Do You Want To Make Money Selling Insurance Online?
When I was preparing to write my book, Selling Insurance independently, I asked myself what I would have given to my six or seven colleagues who I interviewed for this project. I thought that I would take a more conventional route and talk about my qualifications, experience and preferred methods of selling an insurance product. I would talk about my strengths and weaknesses and talk about my professional experiences. I would talk about my personal story and explain how I became involved in the insurance industry and why I decided to sell my policies on my own. However, what I forgot to include in my account of what the interview process took me on was how the interview went and how I felt after the interview. Discover about the independent insurance agent vs captive agent on this article.
When I was preparing my book for selling insurance independently, I interviewed one of the recruiters I had used to find me an independent insurance recruiter position and I shared that interview material with my family and friends. I asked them what they thought I should do before an interview and how I felt after the interview. Many people recommended that I simply send in a resume and cover letter and to not state anything in an interview. Others suggested that I did not need to answer many questions posed by the recruiter. Here is what you need to know about starting an independent insurance agency.
The next day I contacted everyone I knew and including relatives, co-workers, and friends asking for a response to my inquiry about what I should do before an interview for selling insurance independently. Everyone recommended the same thing, which is what I'm going to share with you in this article. One person suggested I simply state my name, phone number, and where I work. Another person suggested that I put a picture of my car and include some personal information about me and my spouse.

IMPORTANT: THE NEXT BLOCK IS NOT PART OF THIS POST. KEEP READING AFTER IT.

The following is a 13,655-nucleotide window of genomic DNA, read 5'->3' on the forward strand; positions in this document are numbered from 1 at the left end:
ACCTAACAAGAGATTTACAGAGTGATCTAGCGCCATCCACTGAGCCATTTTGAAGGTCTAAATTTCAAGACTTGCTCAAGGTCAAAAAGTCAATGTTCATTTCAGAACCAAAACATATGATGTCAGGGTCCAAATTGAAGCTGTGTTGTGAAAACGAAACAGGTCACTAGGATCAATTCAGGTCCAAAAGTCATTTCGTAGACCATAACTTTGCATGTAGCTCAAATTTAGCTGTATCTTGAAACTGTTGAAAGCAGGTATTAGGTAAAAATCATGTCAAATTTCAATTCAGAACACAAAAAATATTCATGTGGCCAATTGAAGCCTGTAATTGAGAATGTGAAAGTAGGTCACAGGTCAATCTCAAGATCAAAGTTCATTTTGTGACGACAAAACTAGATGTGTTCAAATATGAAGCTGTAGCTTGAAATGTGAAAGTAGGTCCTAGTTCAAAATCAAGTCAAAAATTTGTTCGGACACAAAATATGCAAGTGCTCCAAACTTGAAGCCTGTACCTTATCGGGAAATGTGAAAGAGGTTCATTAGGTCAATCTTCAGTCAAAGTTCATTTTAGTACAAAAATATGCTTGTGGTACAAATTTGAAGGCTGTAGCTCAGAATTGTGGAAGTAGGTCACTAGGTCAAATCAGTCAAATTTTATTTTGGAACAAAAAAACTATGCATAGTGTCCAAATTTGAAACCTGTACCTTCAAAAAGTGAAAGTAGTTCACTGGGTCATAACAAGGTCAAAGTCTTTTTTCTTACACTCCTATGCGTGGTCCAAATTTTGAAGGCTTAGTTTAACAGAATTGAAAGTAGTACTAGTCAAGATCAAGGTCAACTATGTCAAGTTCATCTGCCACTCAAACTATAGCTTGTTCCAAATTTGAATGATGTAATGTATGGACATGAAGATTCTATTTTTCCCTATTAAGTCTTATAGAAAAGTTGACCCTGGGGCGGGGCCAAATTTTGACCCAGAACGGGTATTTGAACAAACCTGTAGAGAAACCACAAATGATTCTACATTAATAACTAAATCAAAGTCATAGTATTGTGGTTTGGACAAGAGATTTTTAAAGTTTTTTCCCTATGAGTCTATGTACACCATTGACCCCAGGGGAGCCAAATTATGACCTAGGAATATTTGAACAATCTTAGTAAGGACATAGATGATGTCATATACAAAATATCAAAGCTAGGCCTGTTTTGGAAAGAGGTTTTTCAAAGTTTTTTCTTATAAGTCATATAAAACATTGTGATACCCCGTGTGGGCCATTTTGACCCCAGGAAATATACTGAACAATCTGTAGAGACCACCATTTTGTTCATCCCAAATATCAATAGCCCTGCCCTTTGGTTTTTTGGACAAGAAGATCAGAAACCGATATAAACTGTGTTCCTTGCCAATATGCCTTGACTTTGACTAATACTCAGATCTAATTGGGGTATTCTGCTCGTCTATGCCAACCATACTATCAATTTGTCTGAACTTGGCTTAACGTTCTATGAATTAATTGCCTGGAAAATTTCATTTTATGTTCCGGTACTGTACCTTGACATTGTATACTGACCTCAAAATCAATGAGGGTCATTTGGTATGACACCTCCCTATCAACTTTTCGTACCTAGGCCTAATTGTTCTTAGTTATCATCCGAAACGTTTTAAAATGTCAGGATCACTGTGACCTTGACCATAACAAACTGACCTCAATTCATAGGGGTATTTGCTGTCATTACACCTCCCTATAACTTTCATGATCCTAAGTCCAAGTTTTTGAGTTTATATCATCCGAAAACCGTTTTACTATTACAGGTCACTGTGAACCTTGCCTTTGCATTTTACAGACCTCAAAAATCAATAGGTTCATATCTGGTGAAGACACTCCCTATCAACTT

What I received a few days later was an email from a woman who works as a claims adjuster with a reputable insurance agency. This woman recommended that I include my strong Prima facie case statement and that I did not need to answer any questions posed by the insurance agent during the interview process. The woman recommended that I also consider including a liability insurance policy, but she did not specify what type of liability coverage I should provide. She recommended that I contact the company through their website and that I leave her name as the contact person.
When I called the claim center the next day I was told that there are two types of claims that will be considered by the company: first is the plaintiff and second is the defendant. A plaintiff is the individual who has initiated the lawsuit. The defendant is the individual or corporation who is being sued by the plaintiff. The company's insurance agents were willing to help me find a plaintiff and defendant to file my lawsuit against their client.
Now that I have become a plaintiff, what should I do before I start selling insurance policies? My answer is simple. I now recommend that every new insurance agent who wishes to make money selling insurance policies to consult an attorney and have that attorney review the documents provided by the company during the time they represented the company. That attorney should make sure that the documentation provided by the insurance agency is complete and accurate and that he or she does not have an agreement or binding contract with the company that they represented. If you do not review your indemnification agreement with your attorney before selling insurance policies, you will be held liable and may never be compensated by your primary place of business. For more details about this topic,read this article: https://www.huffingtonpost.ca/2015/03/30/why-you-could-use-an-insurance-broker_n_6681496.html.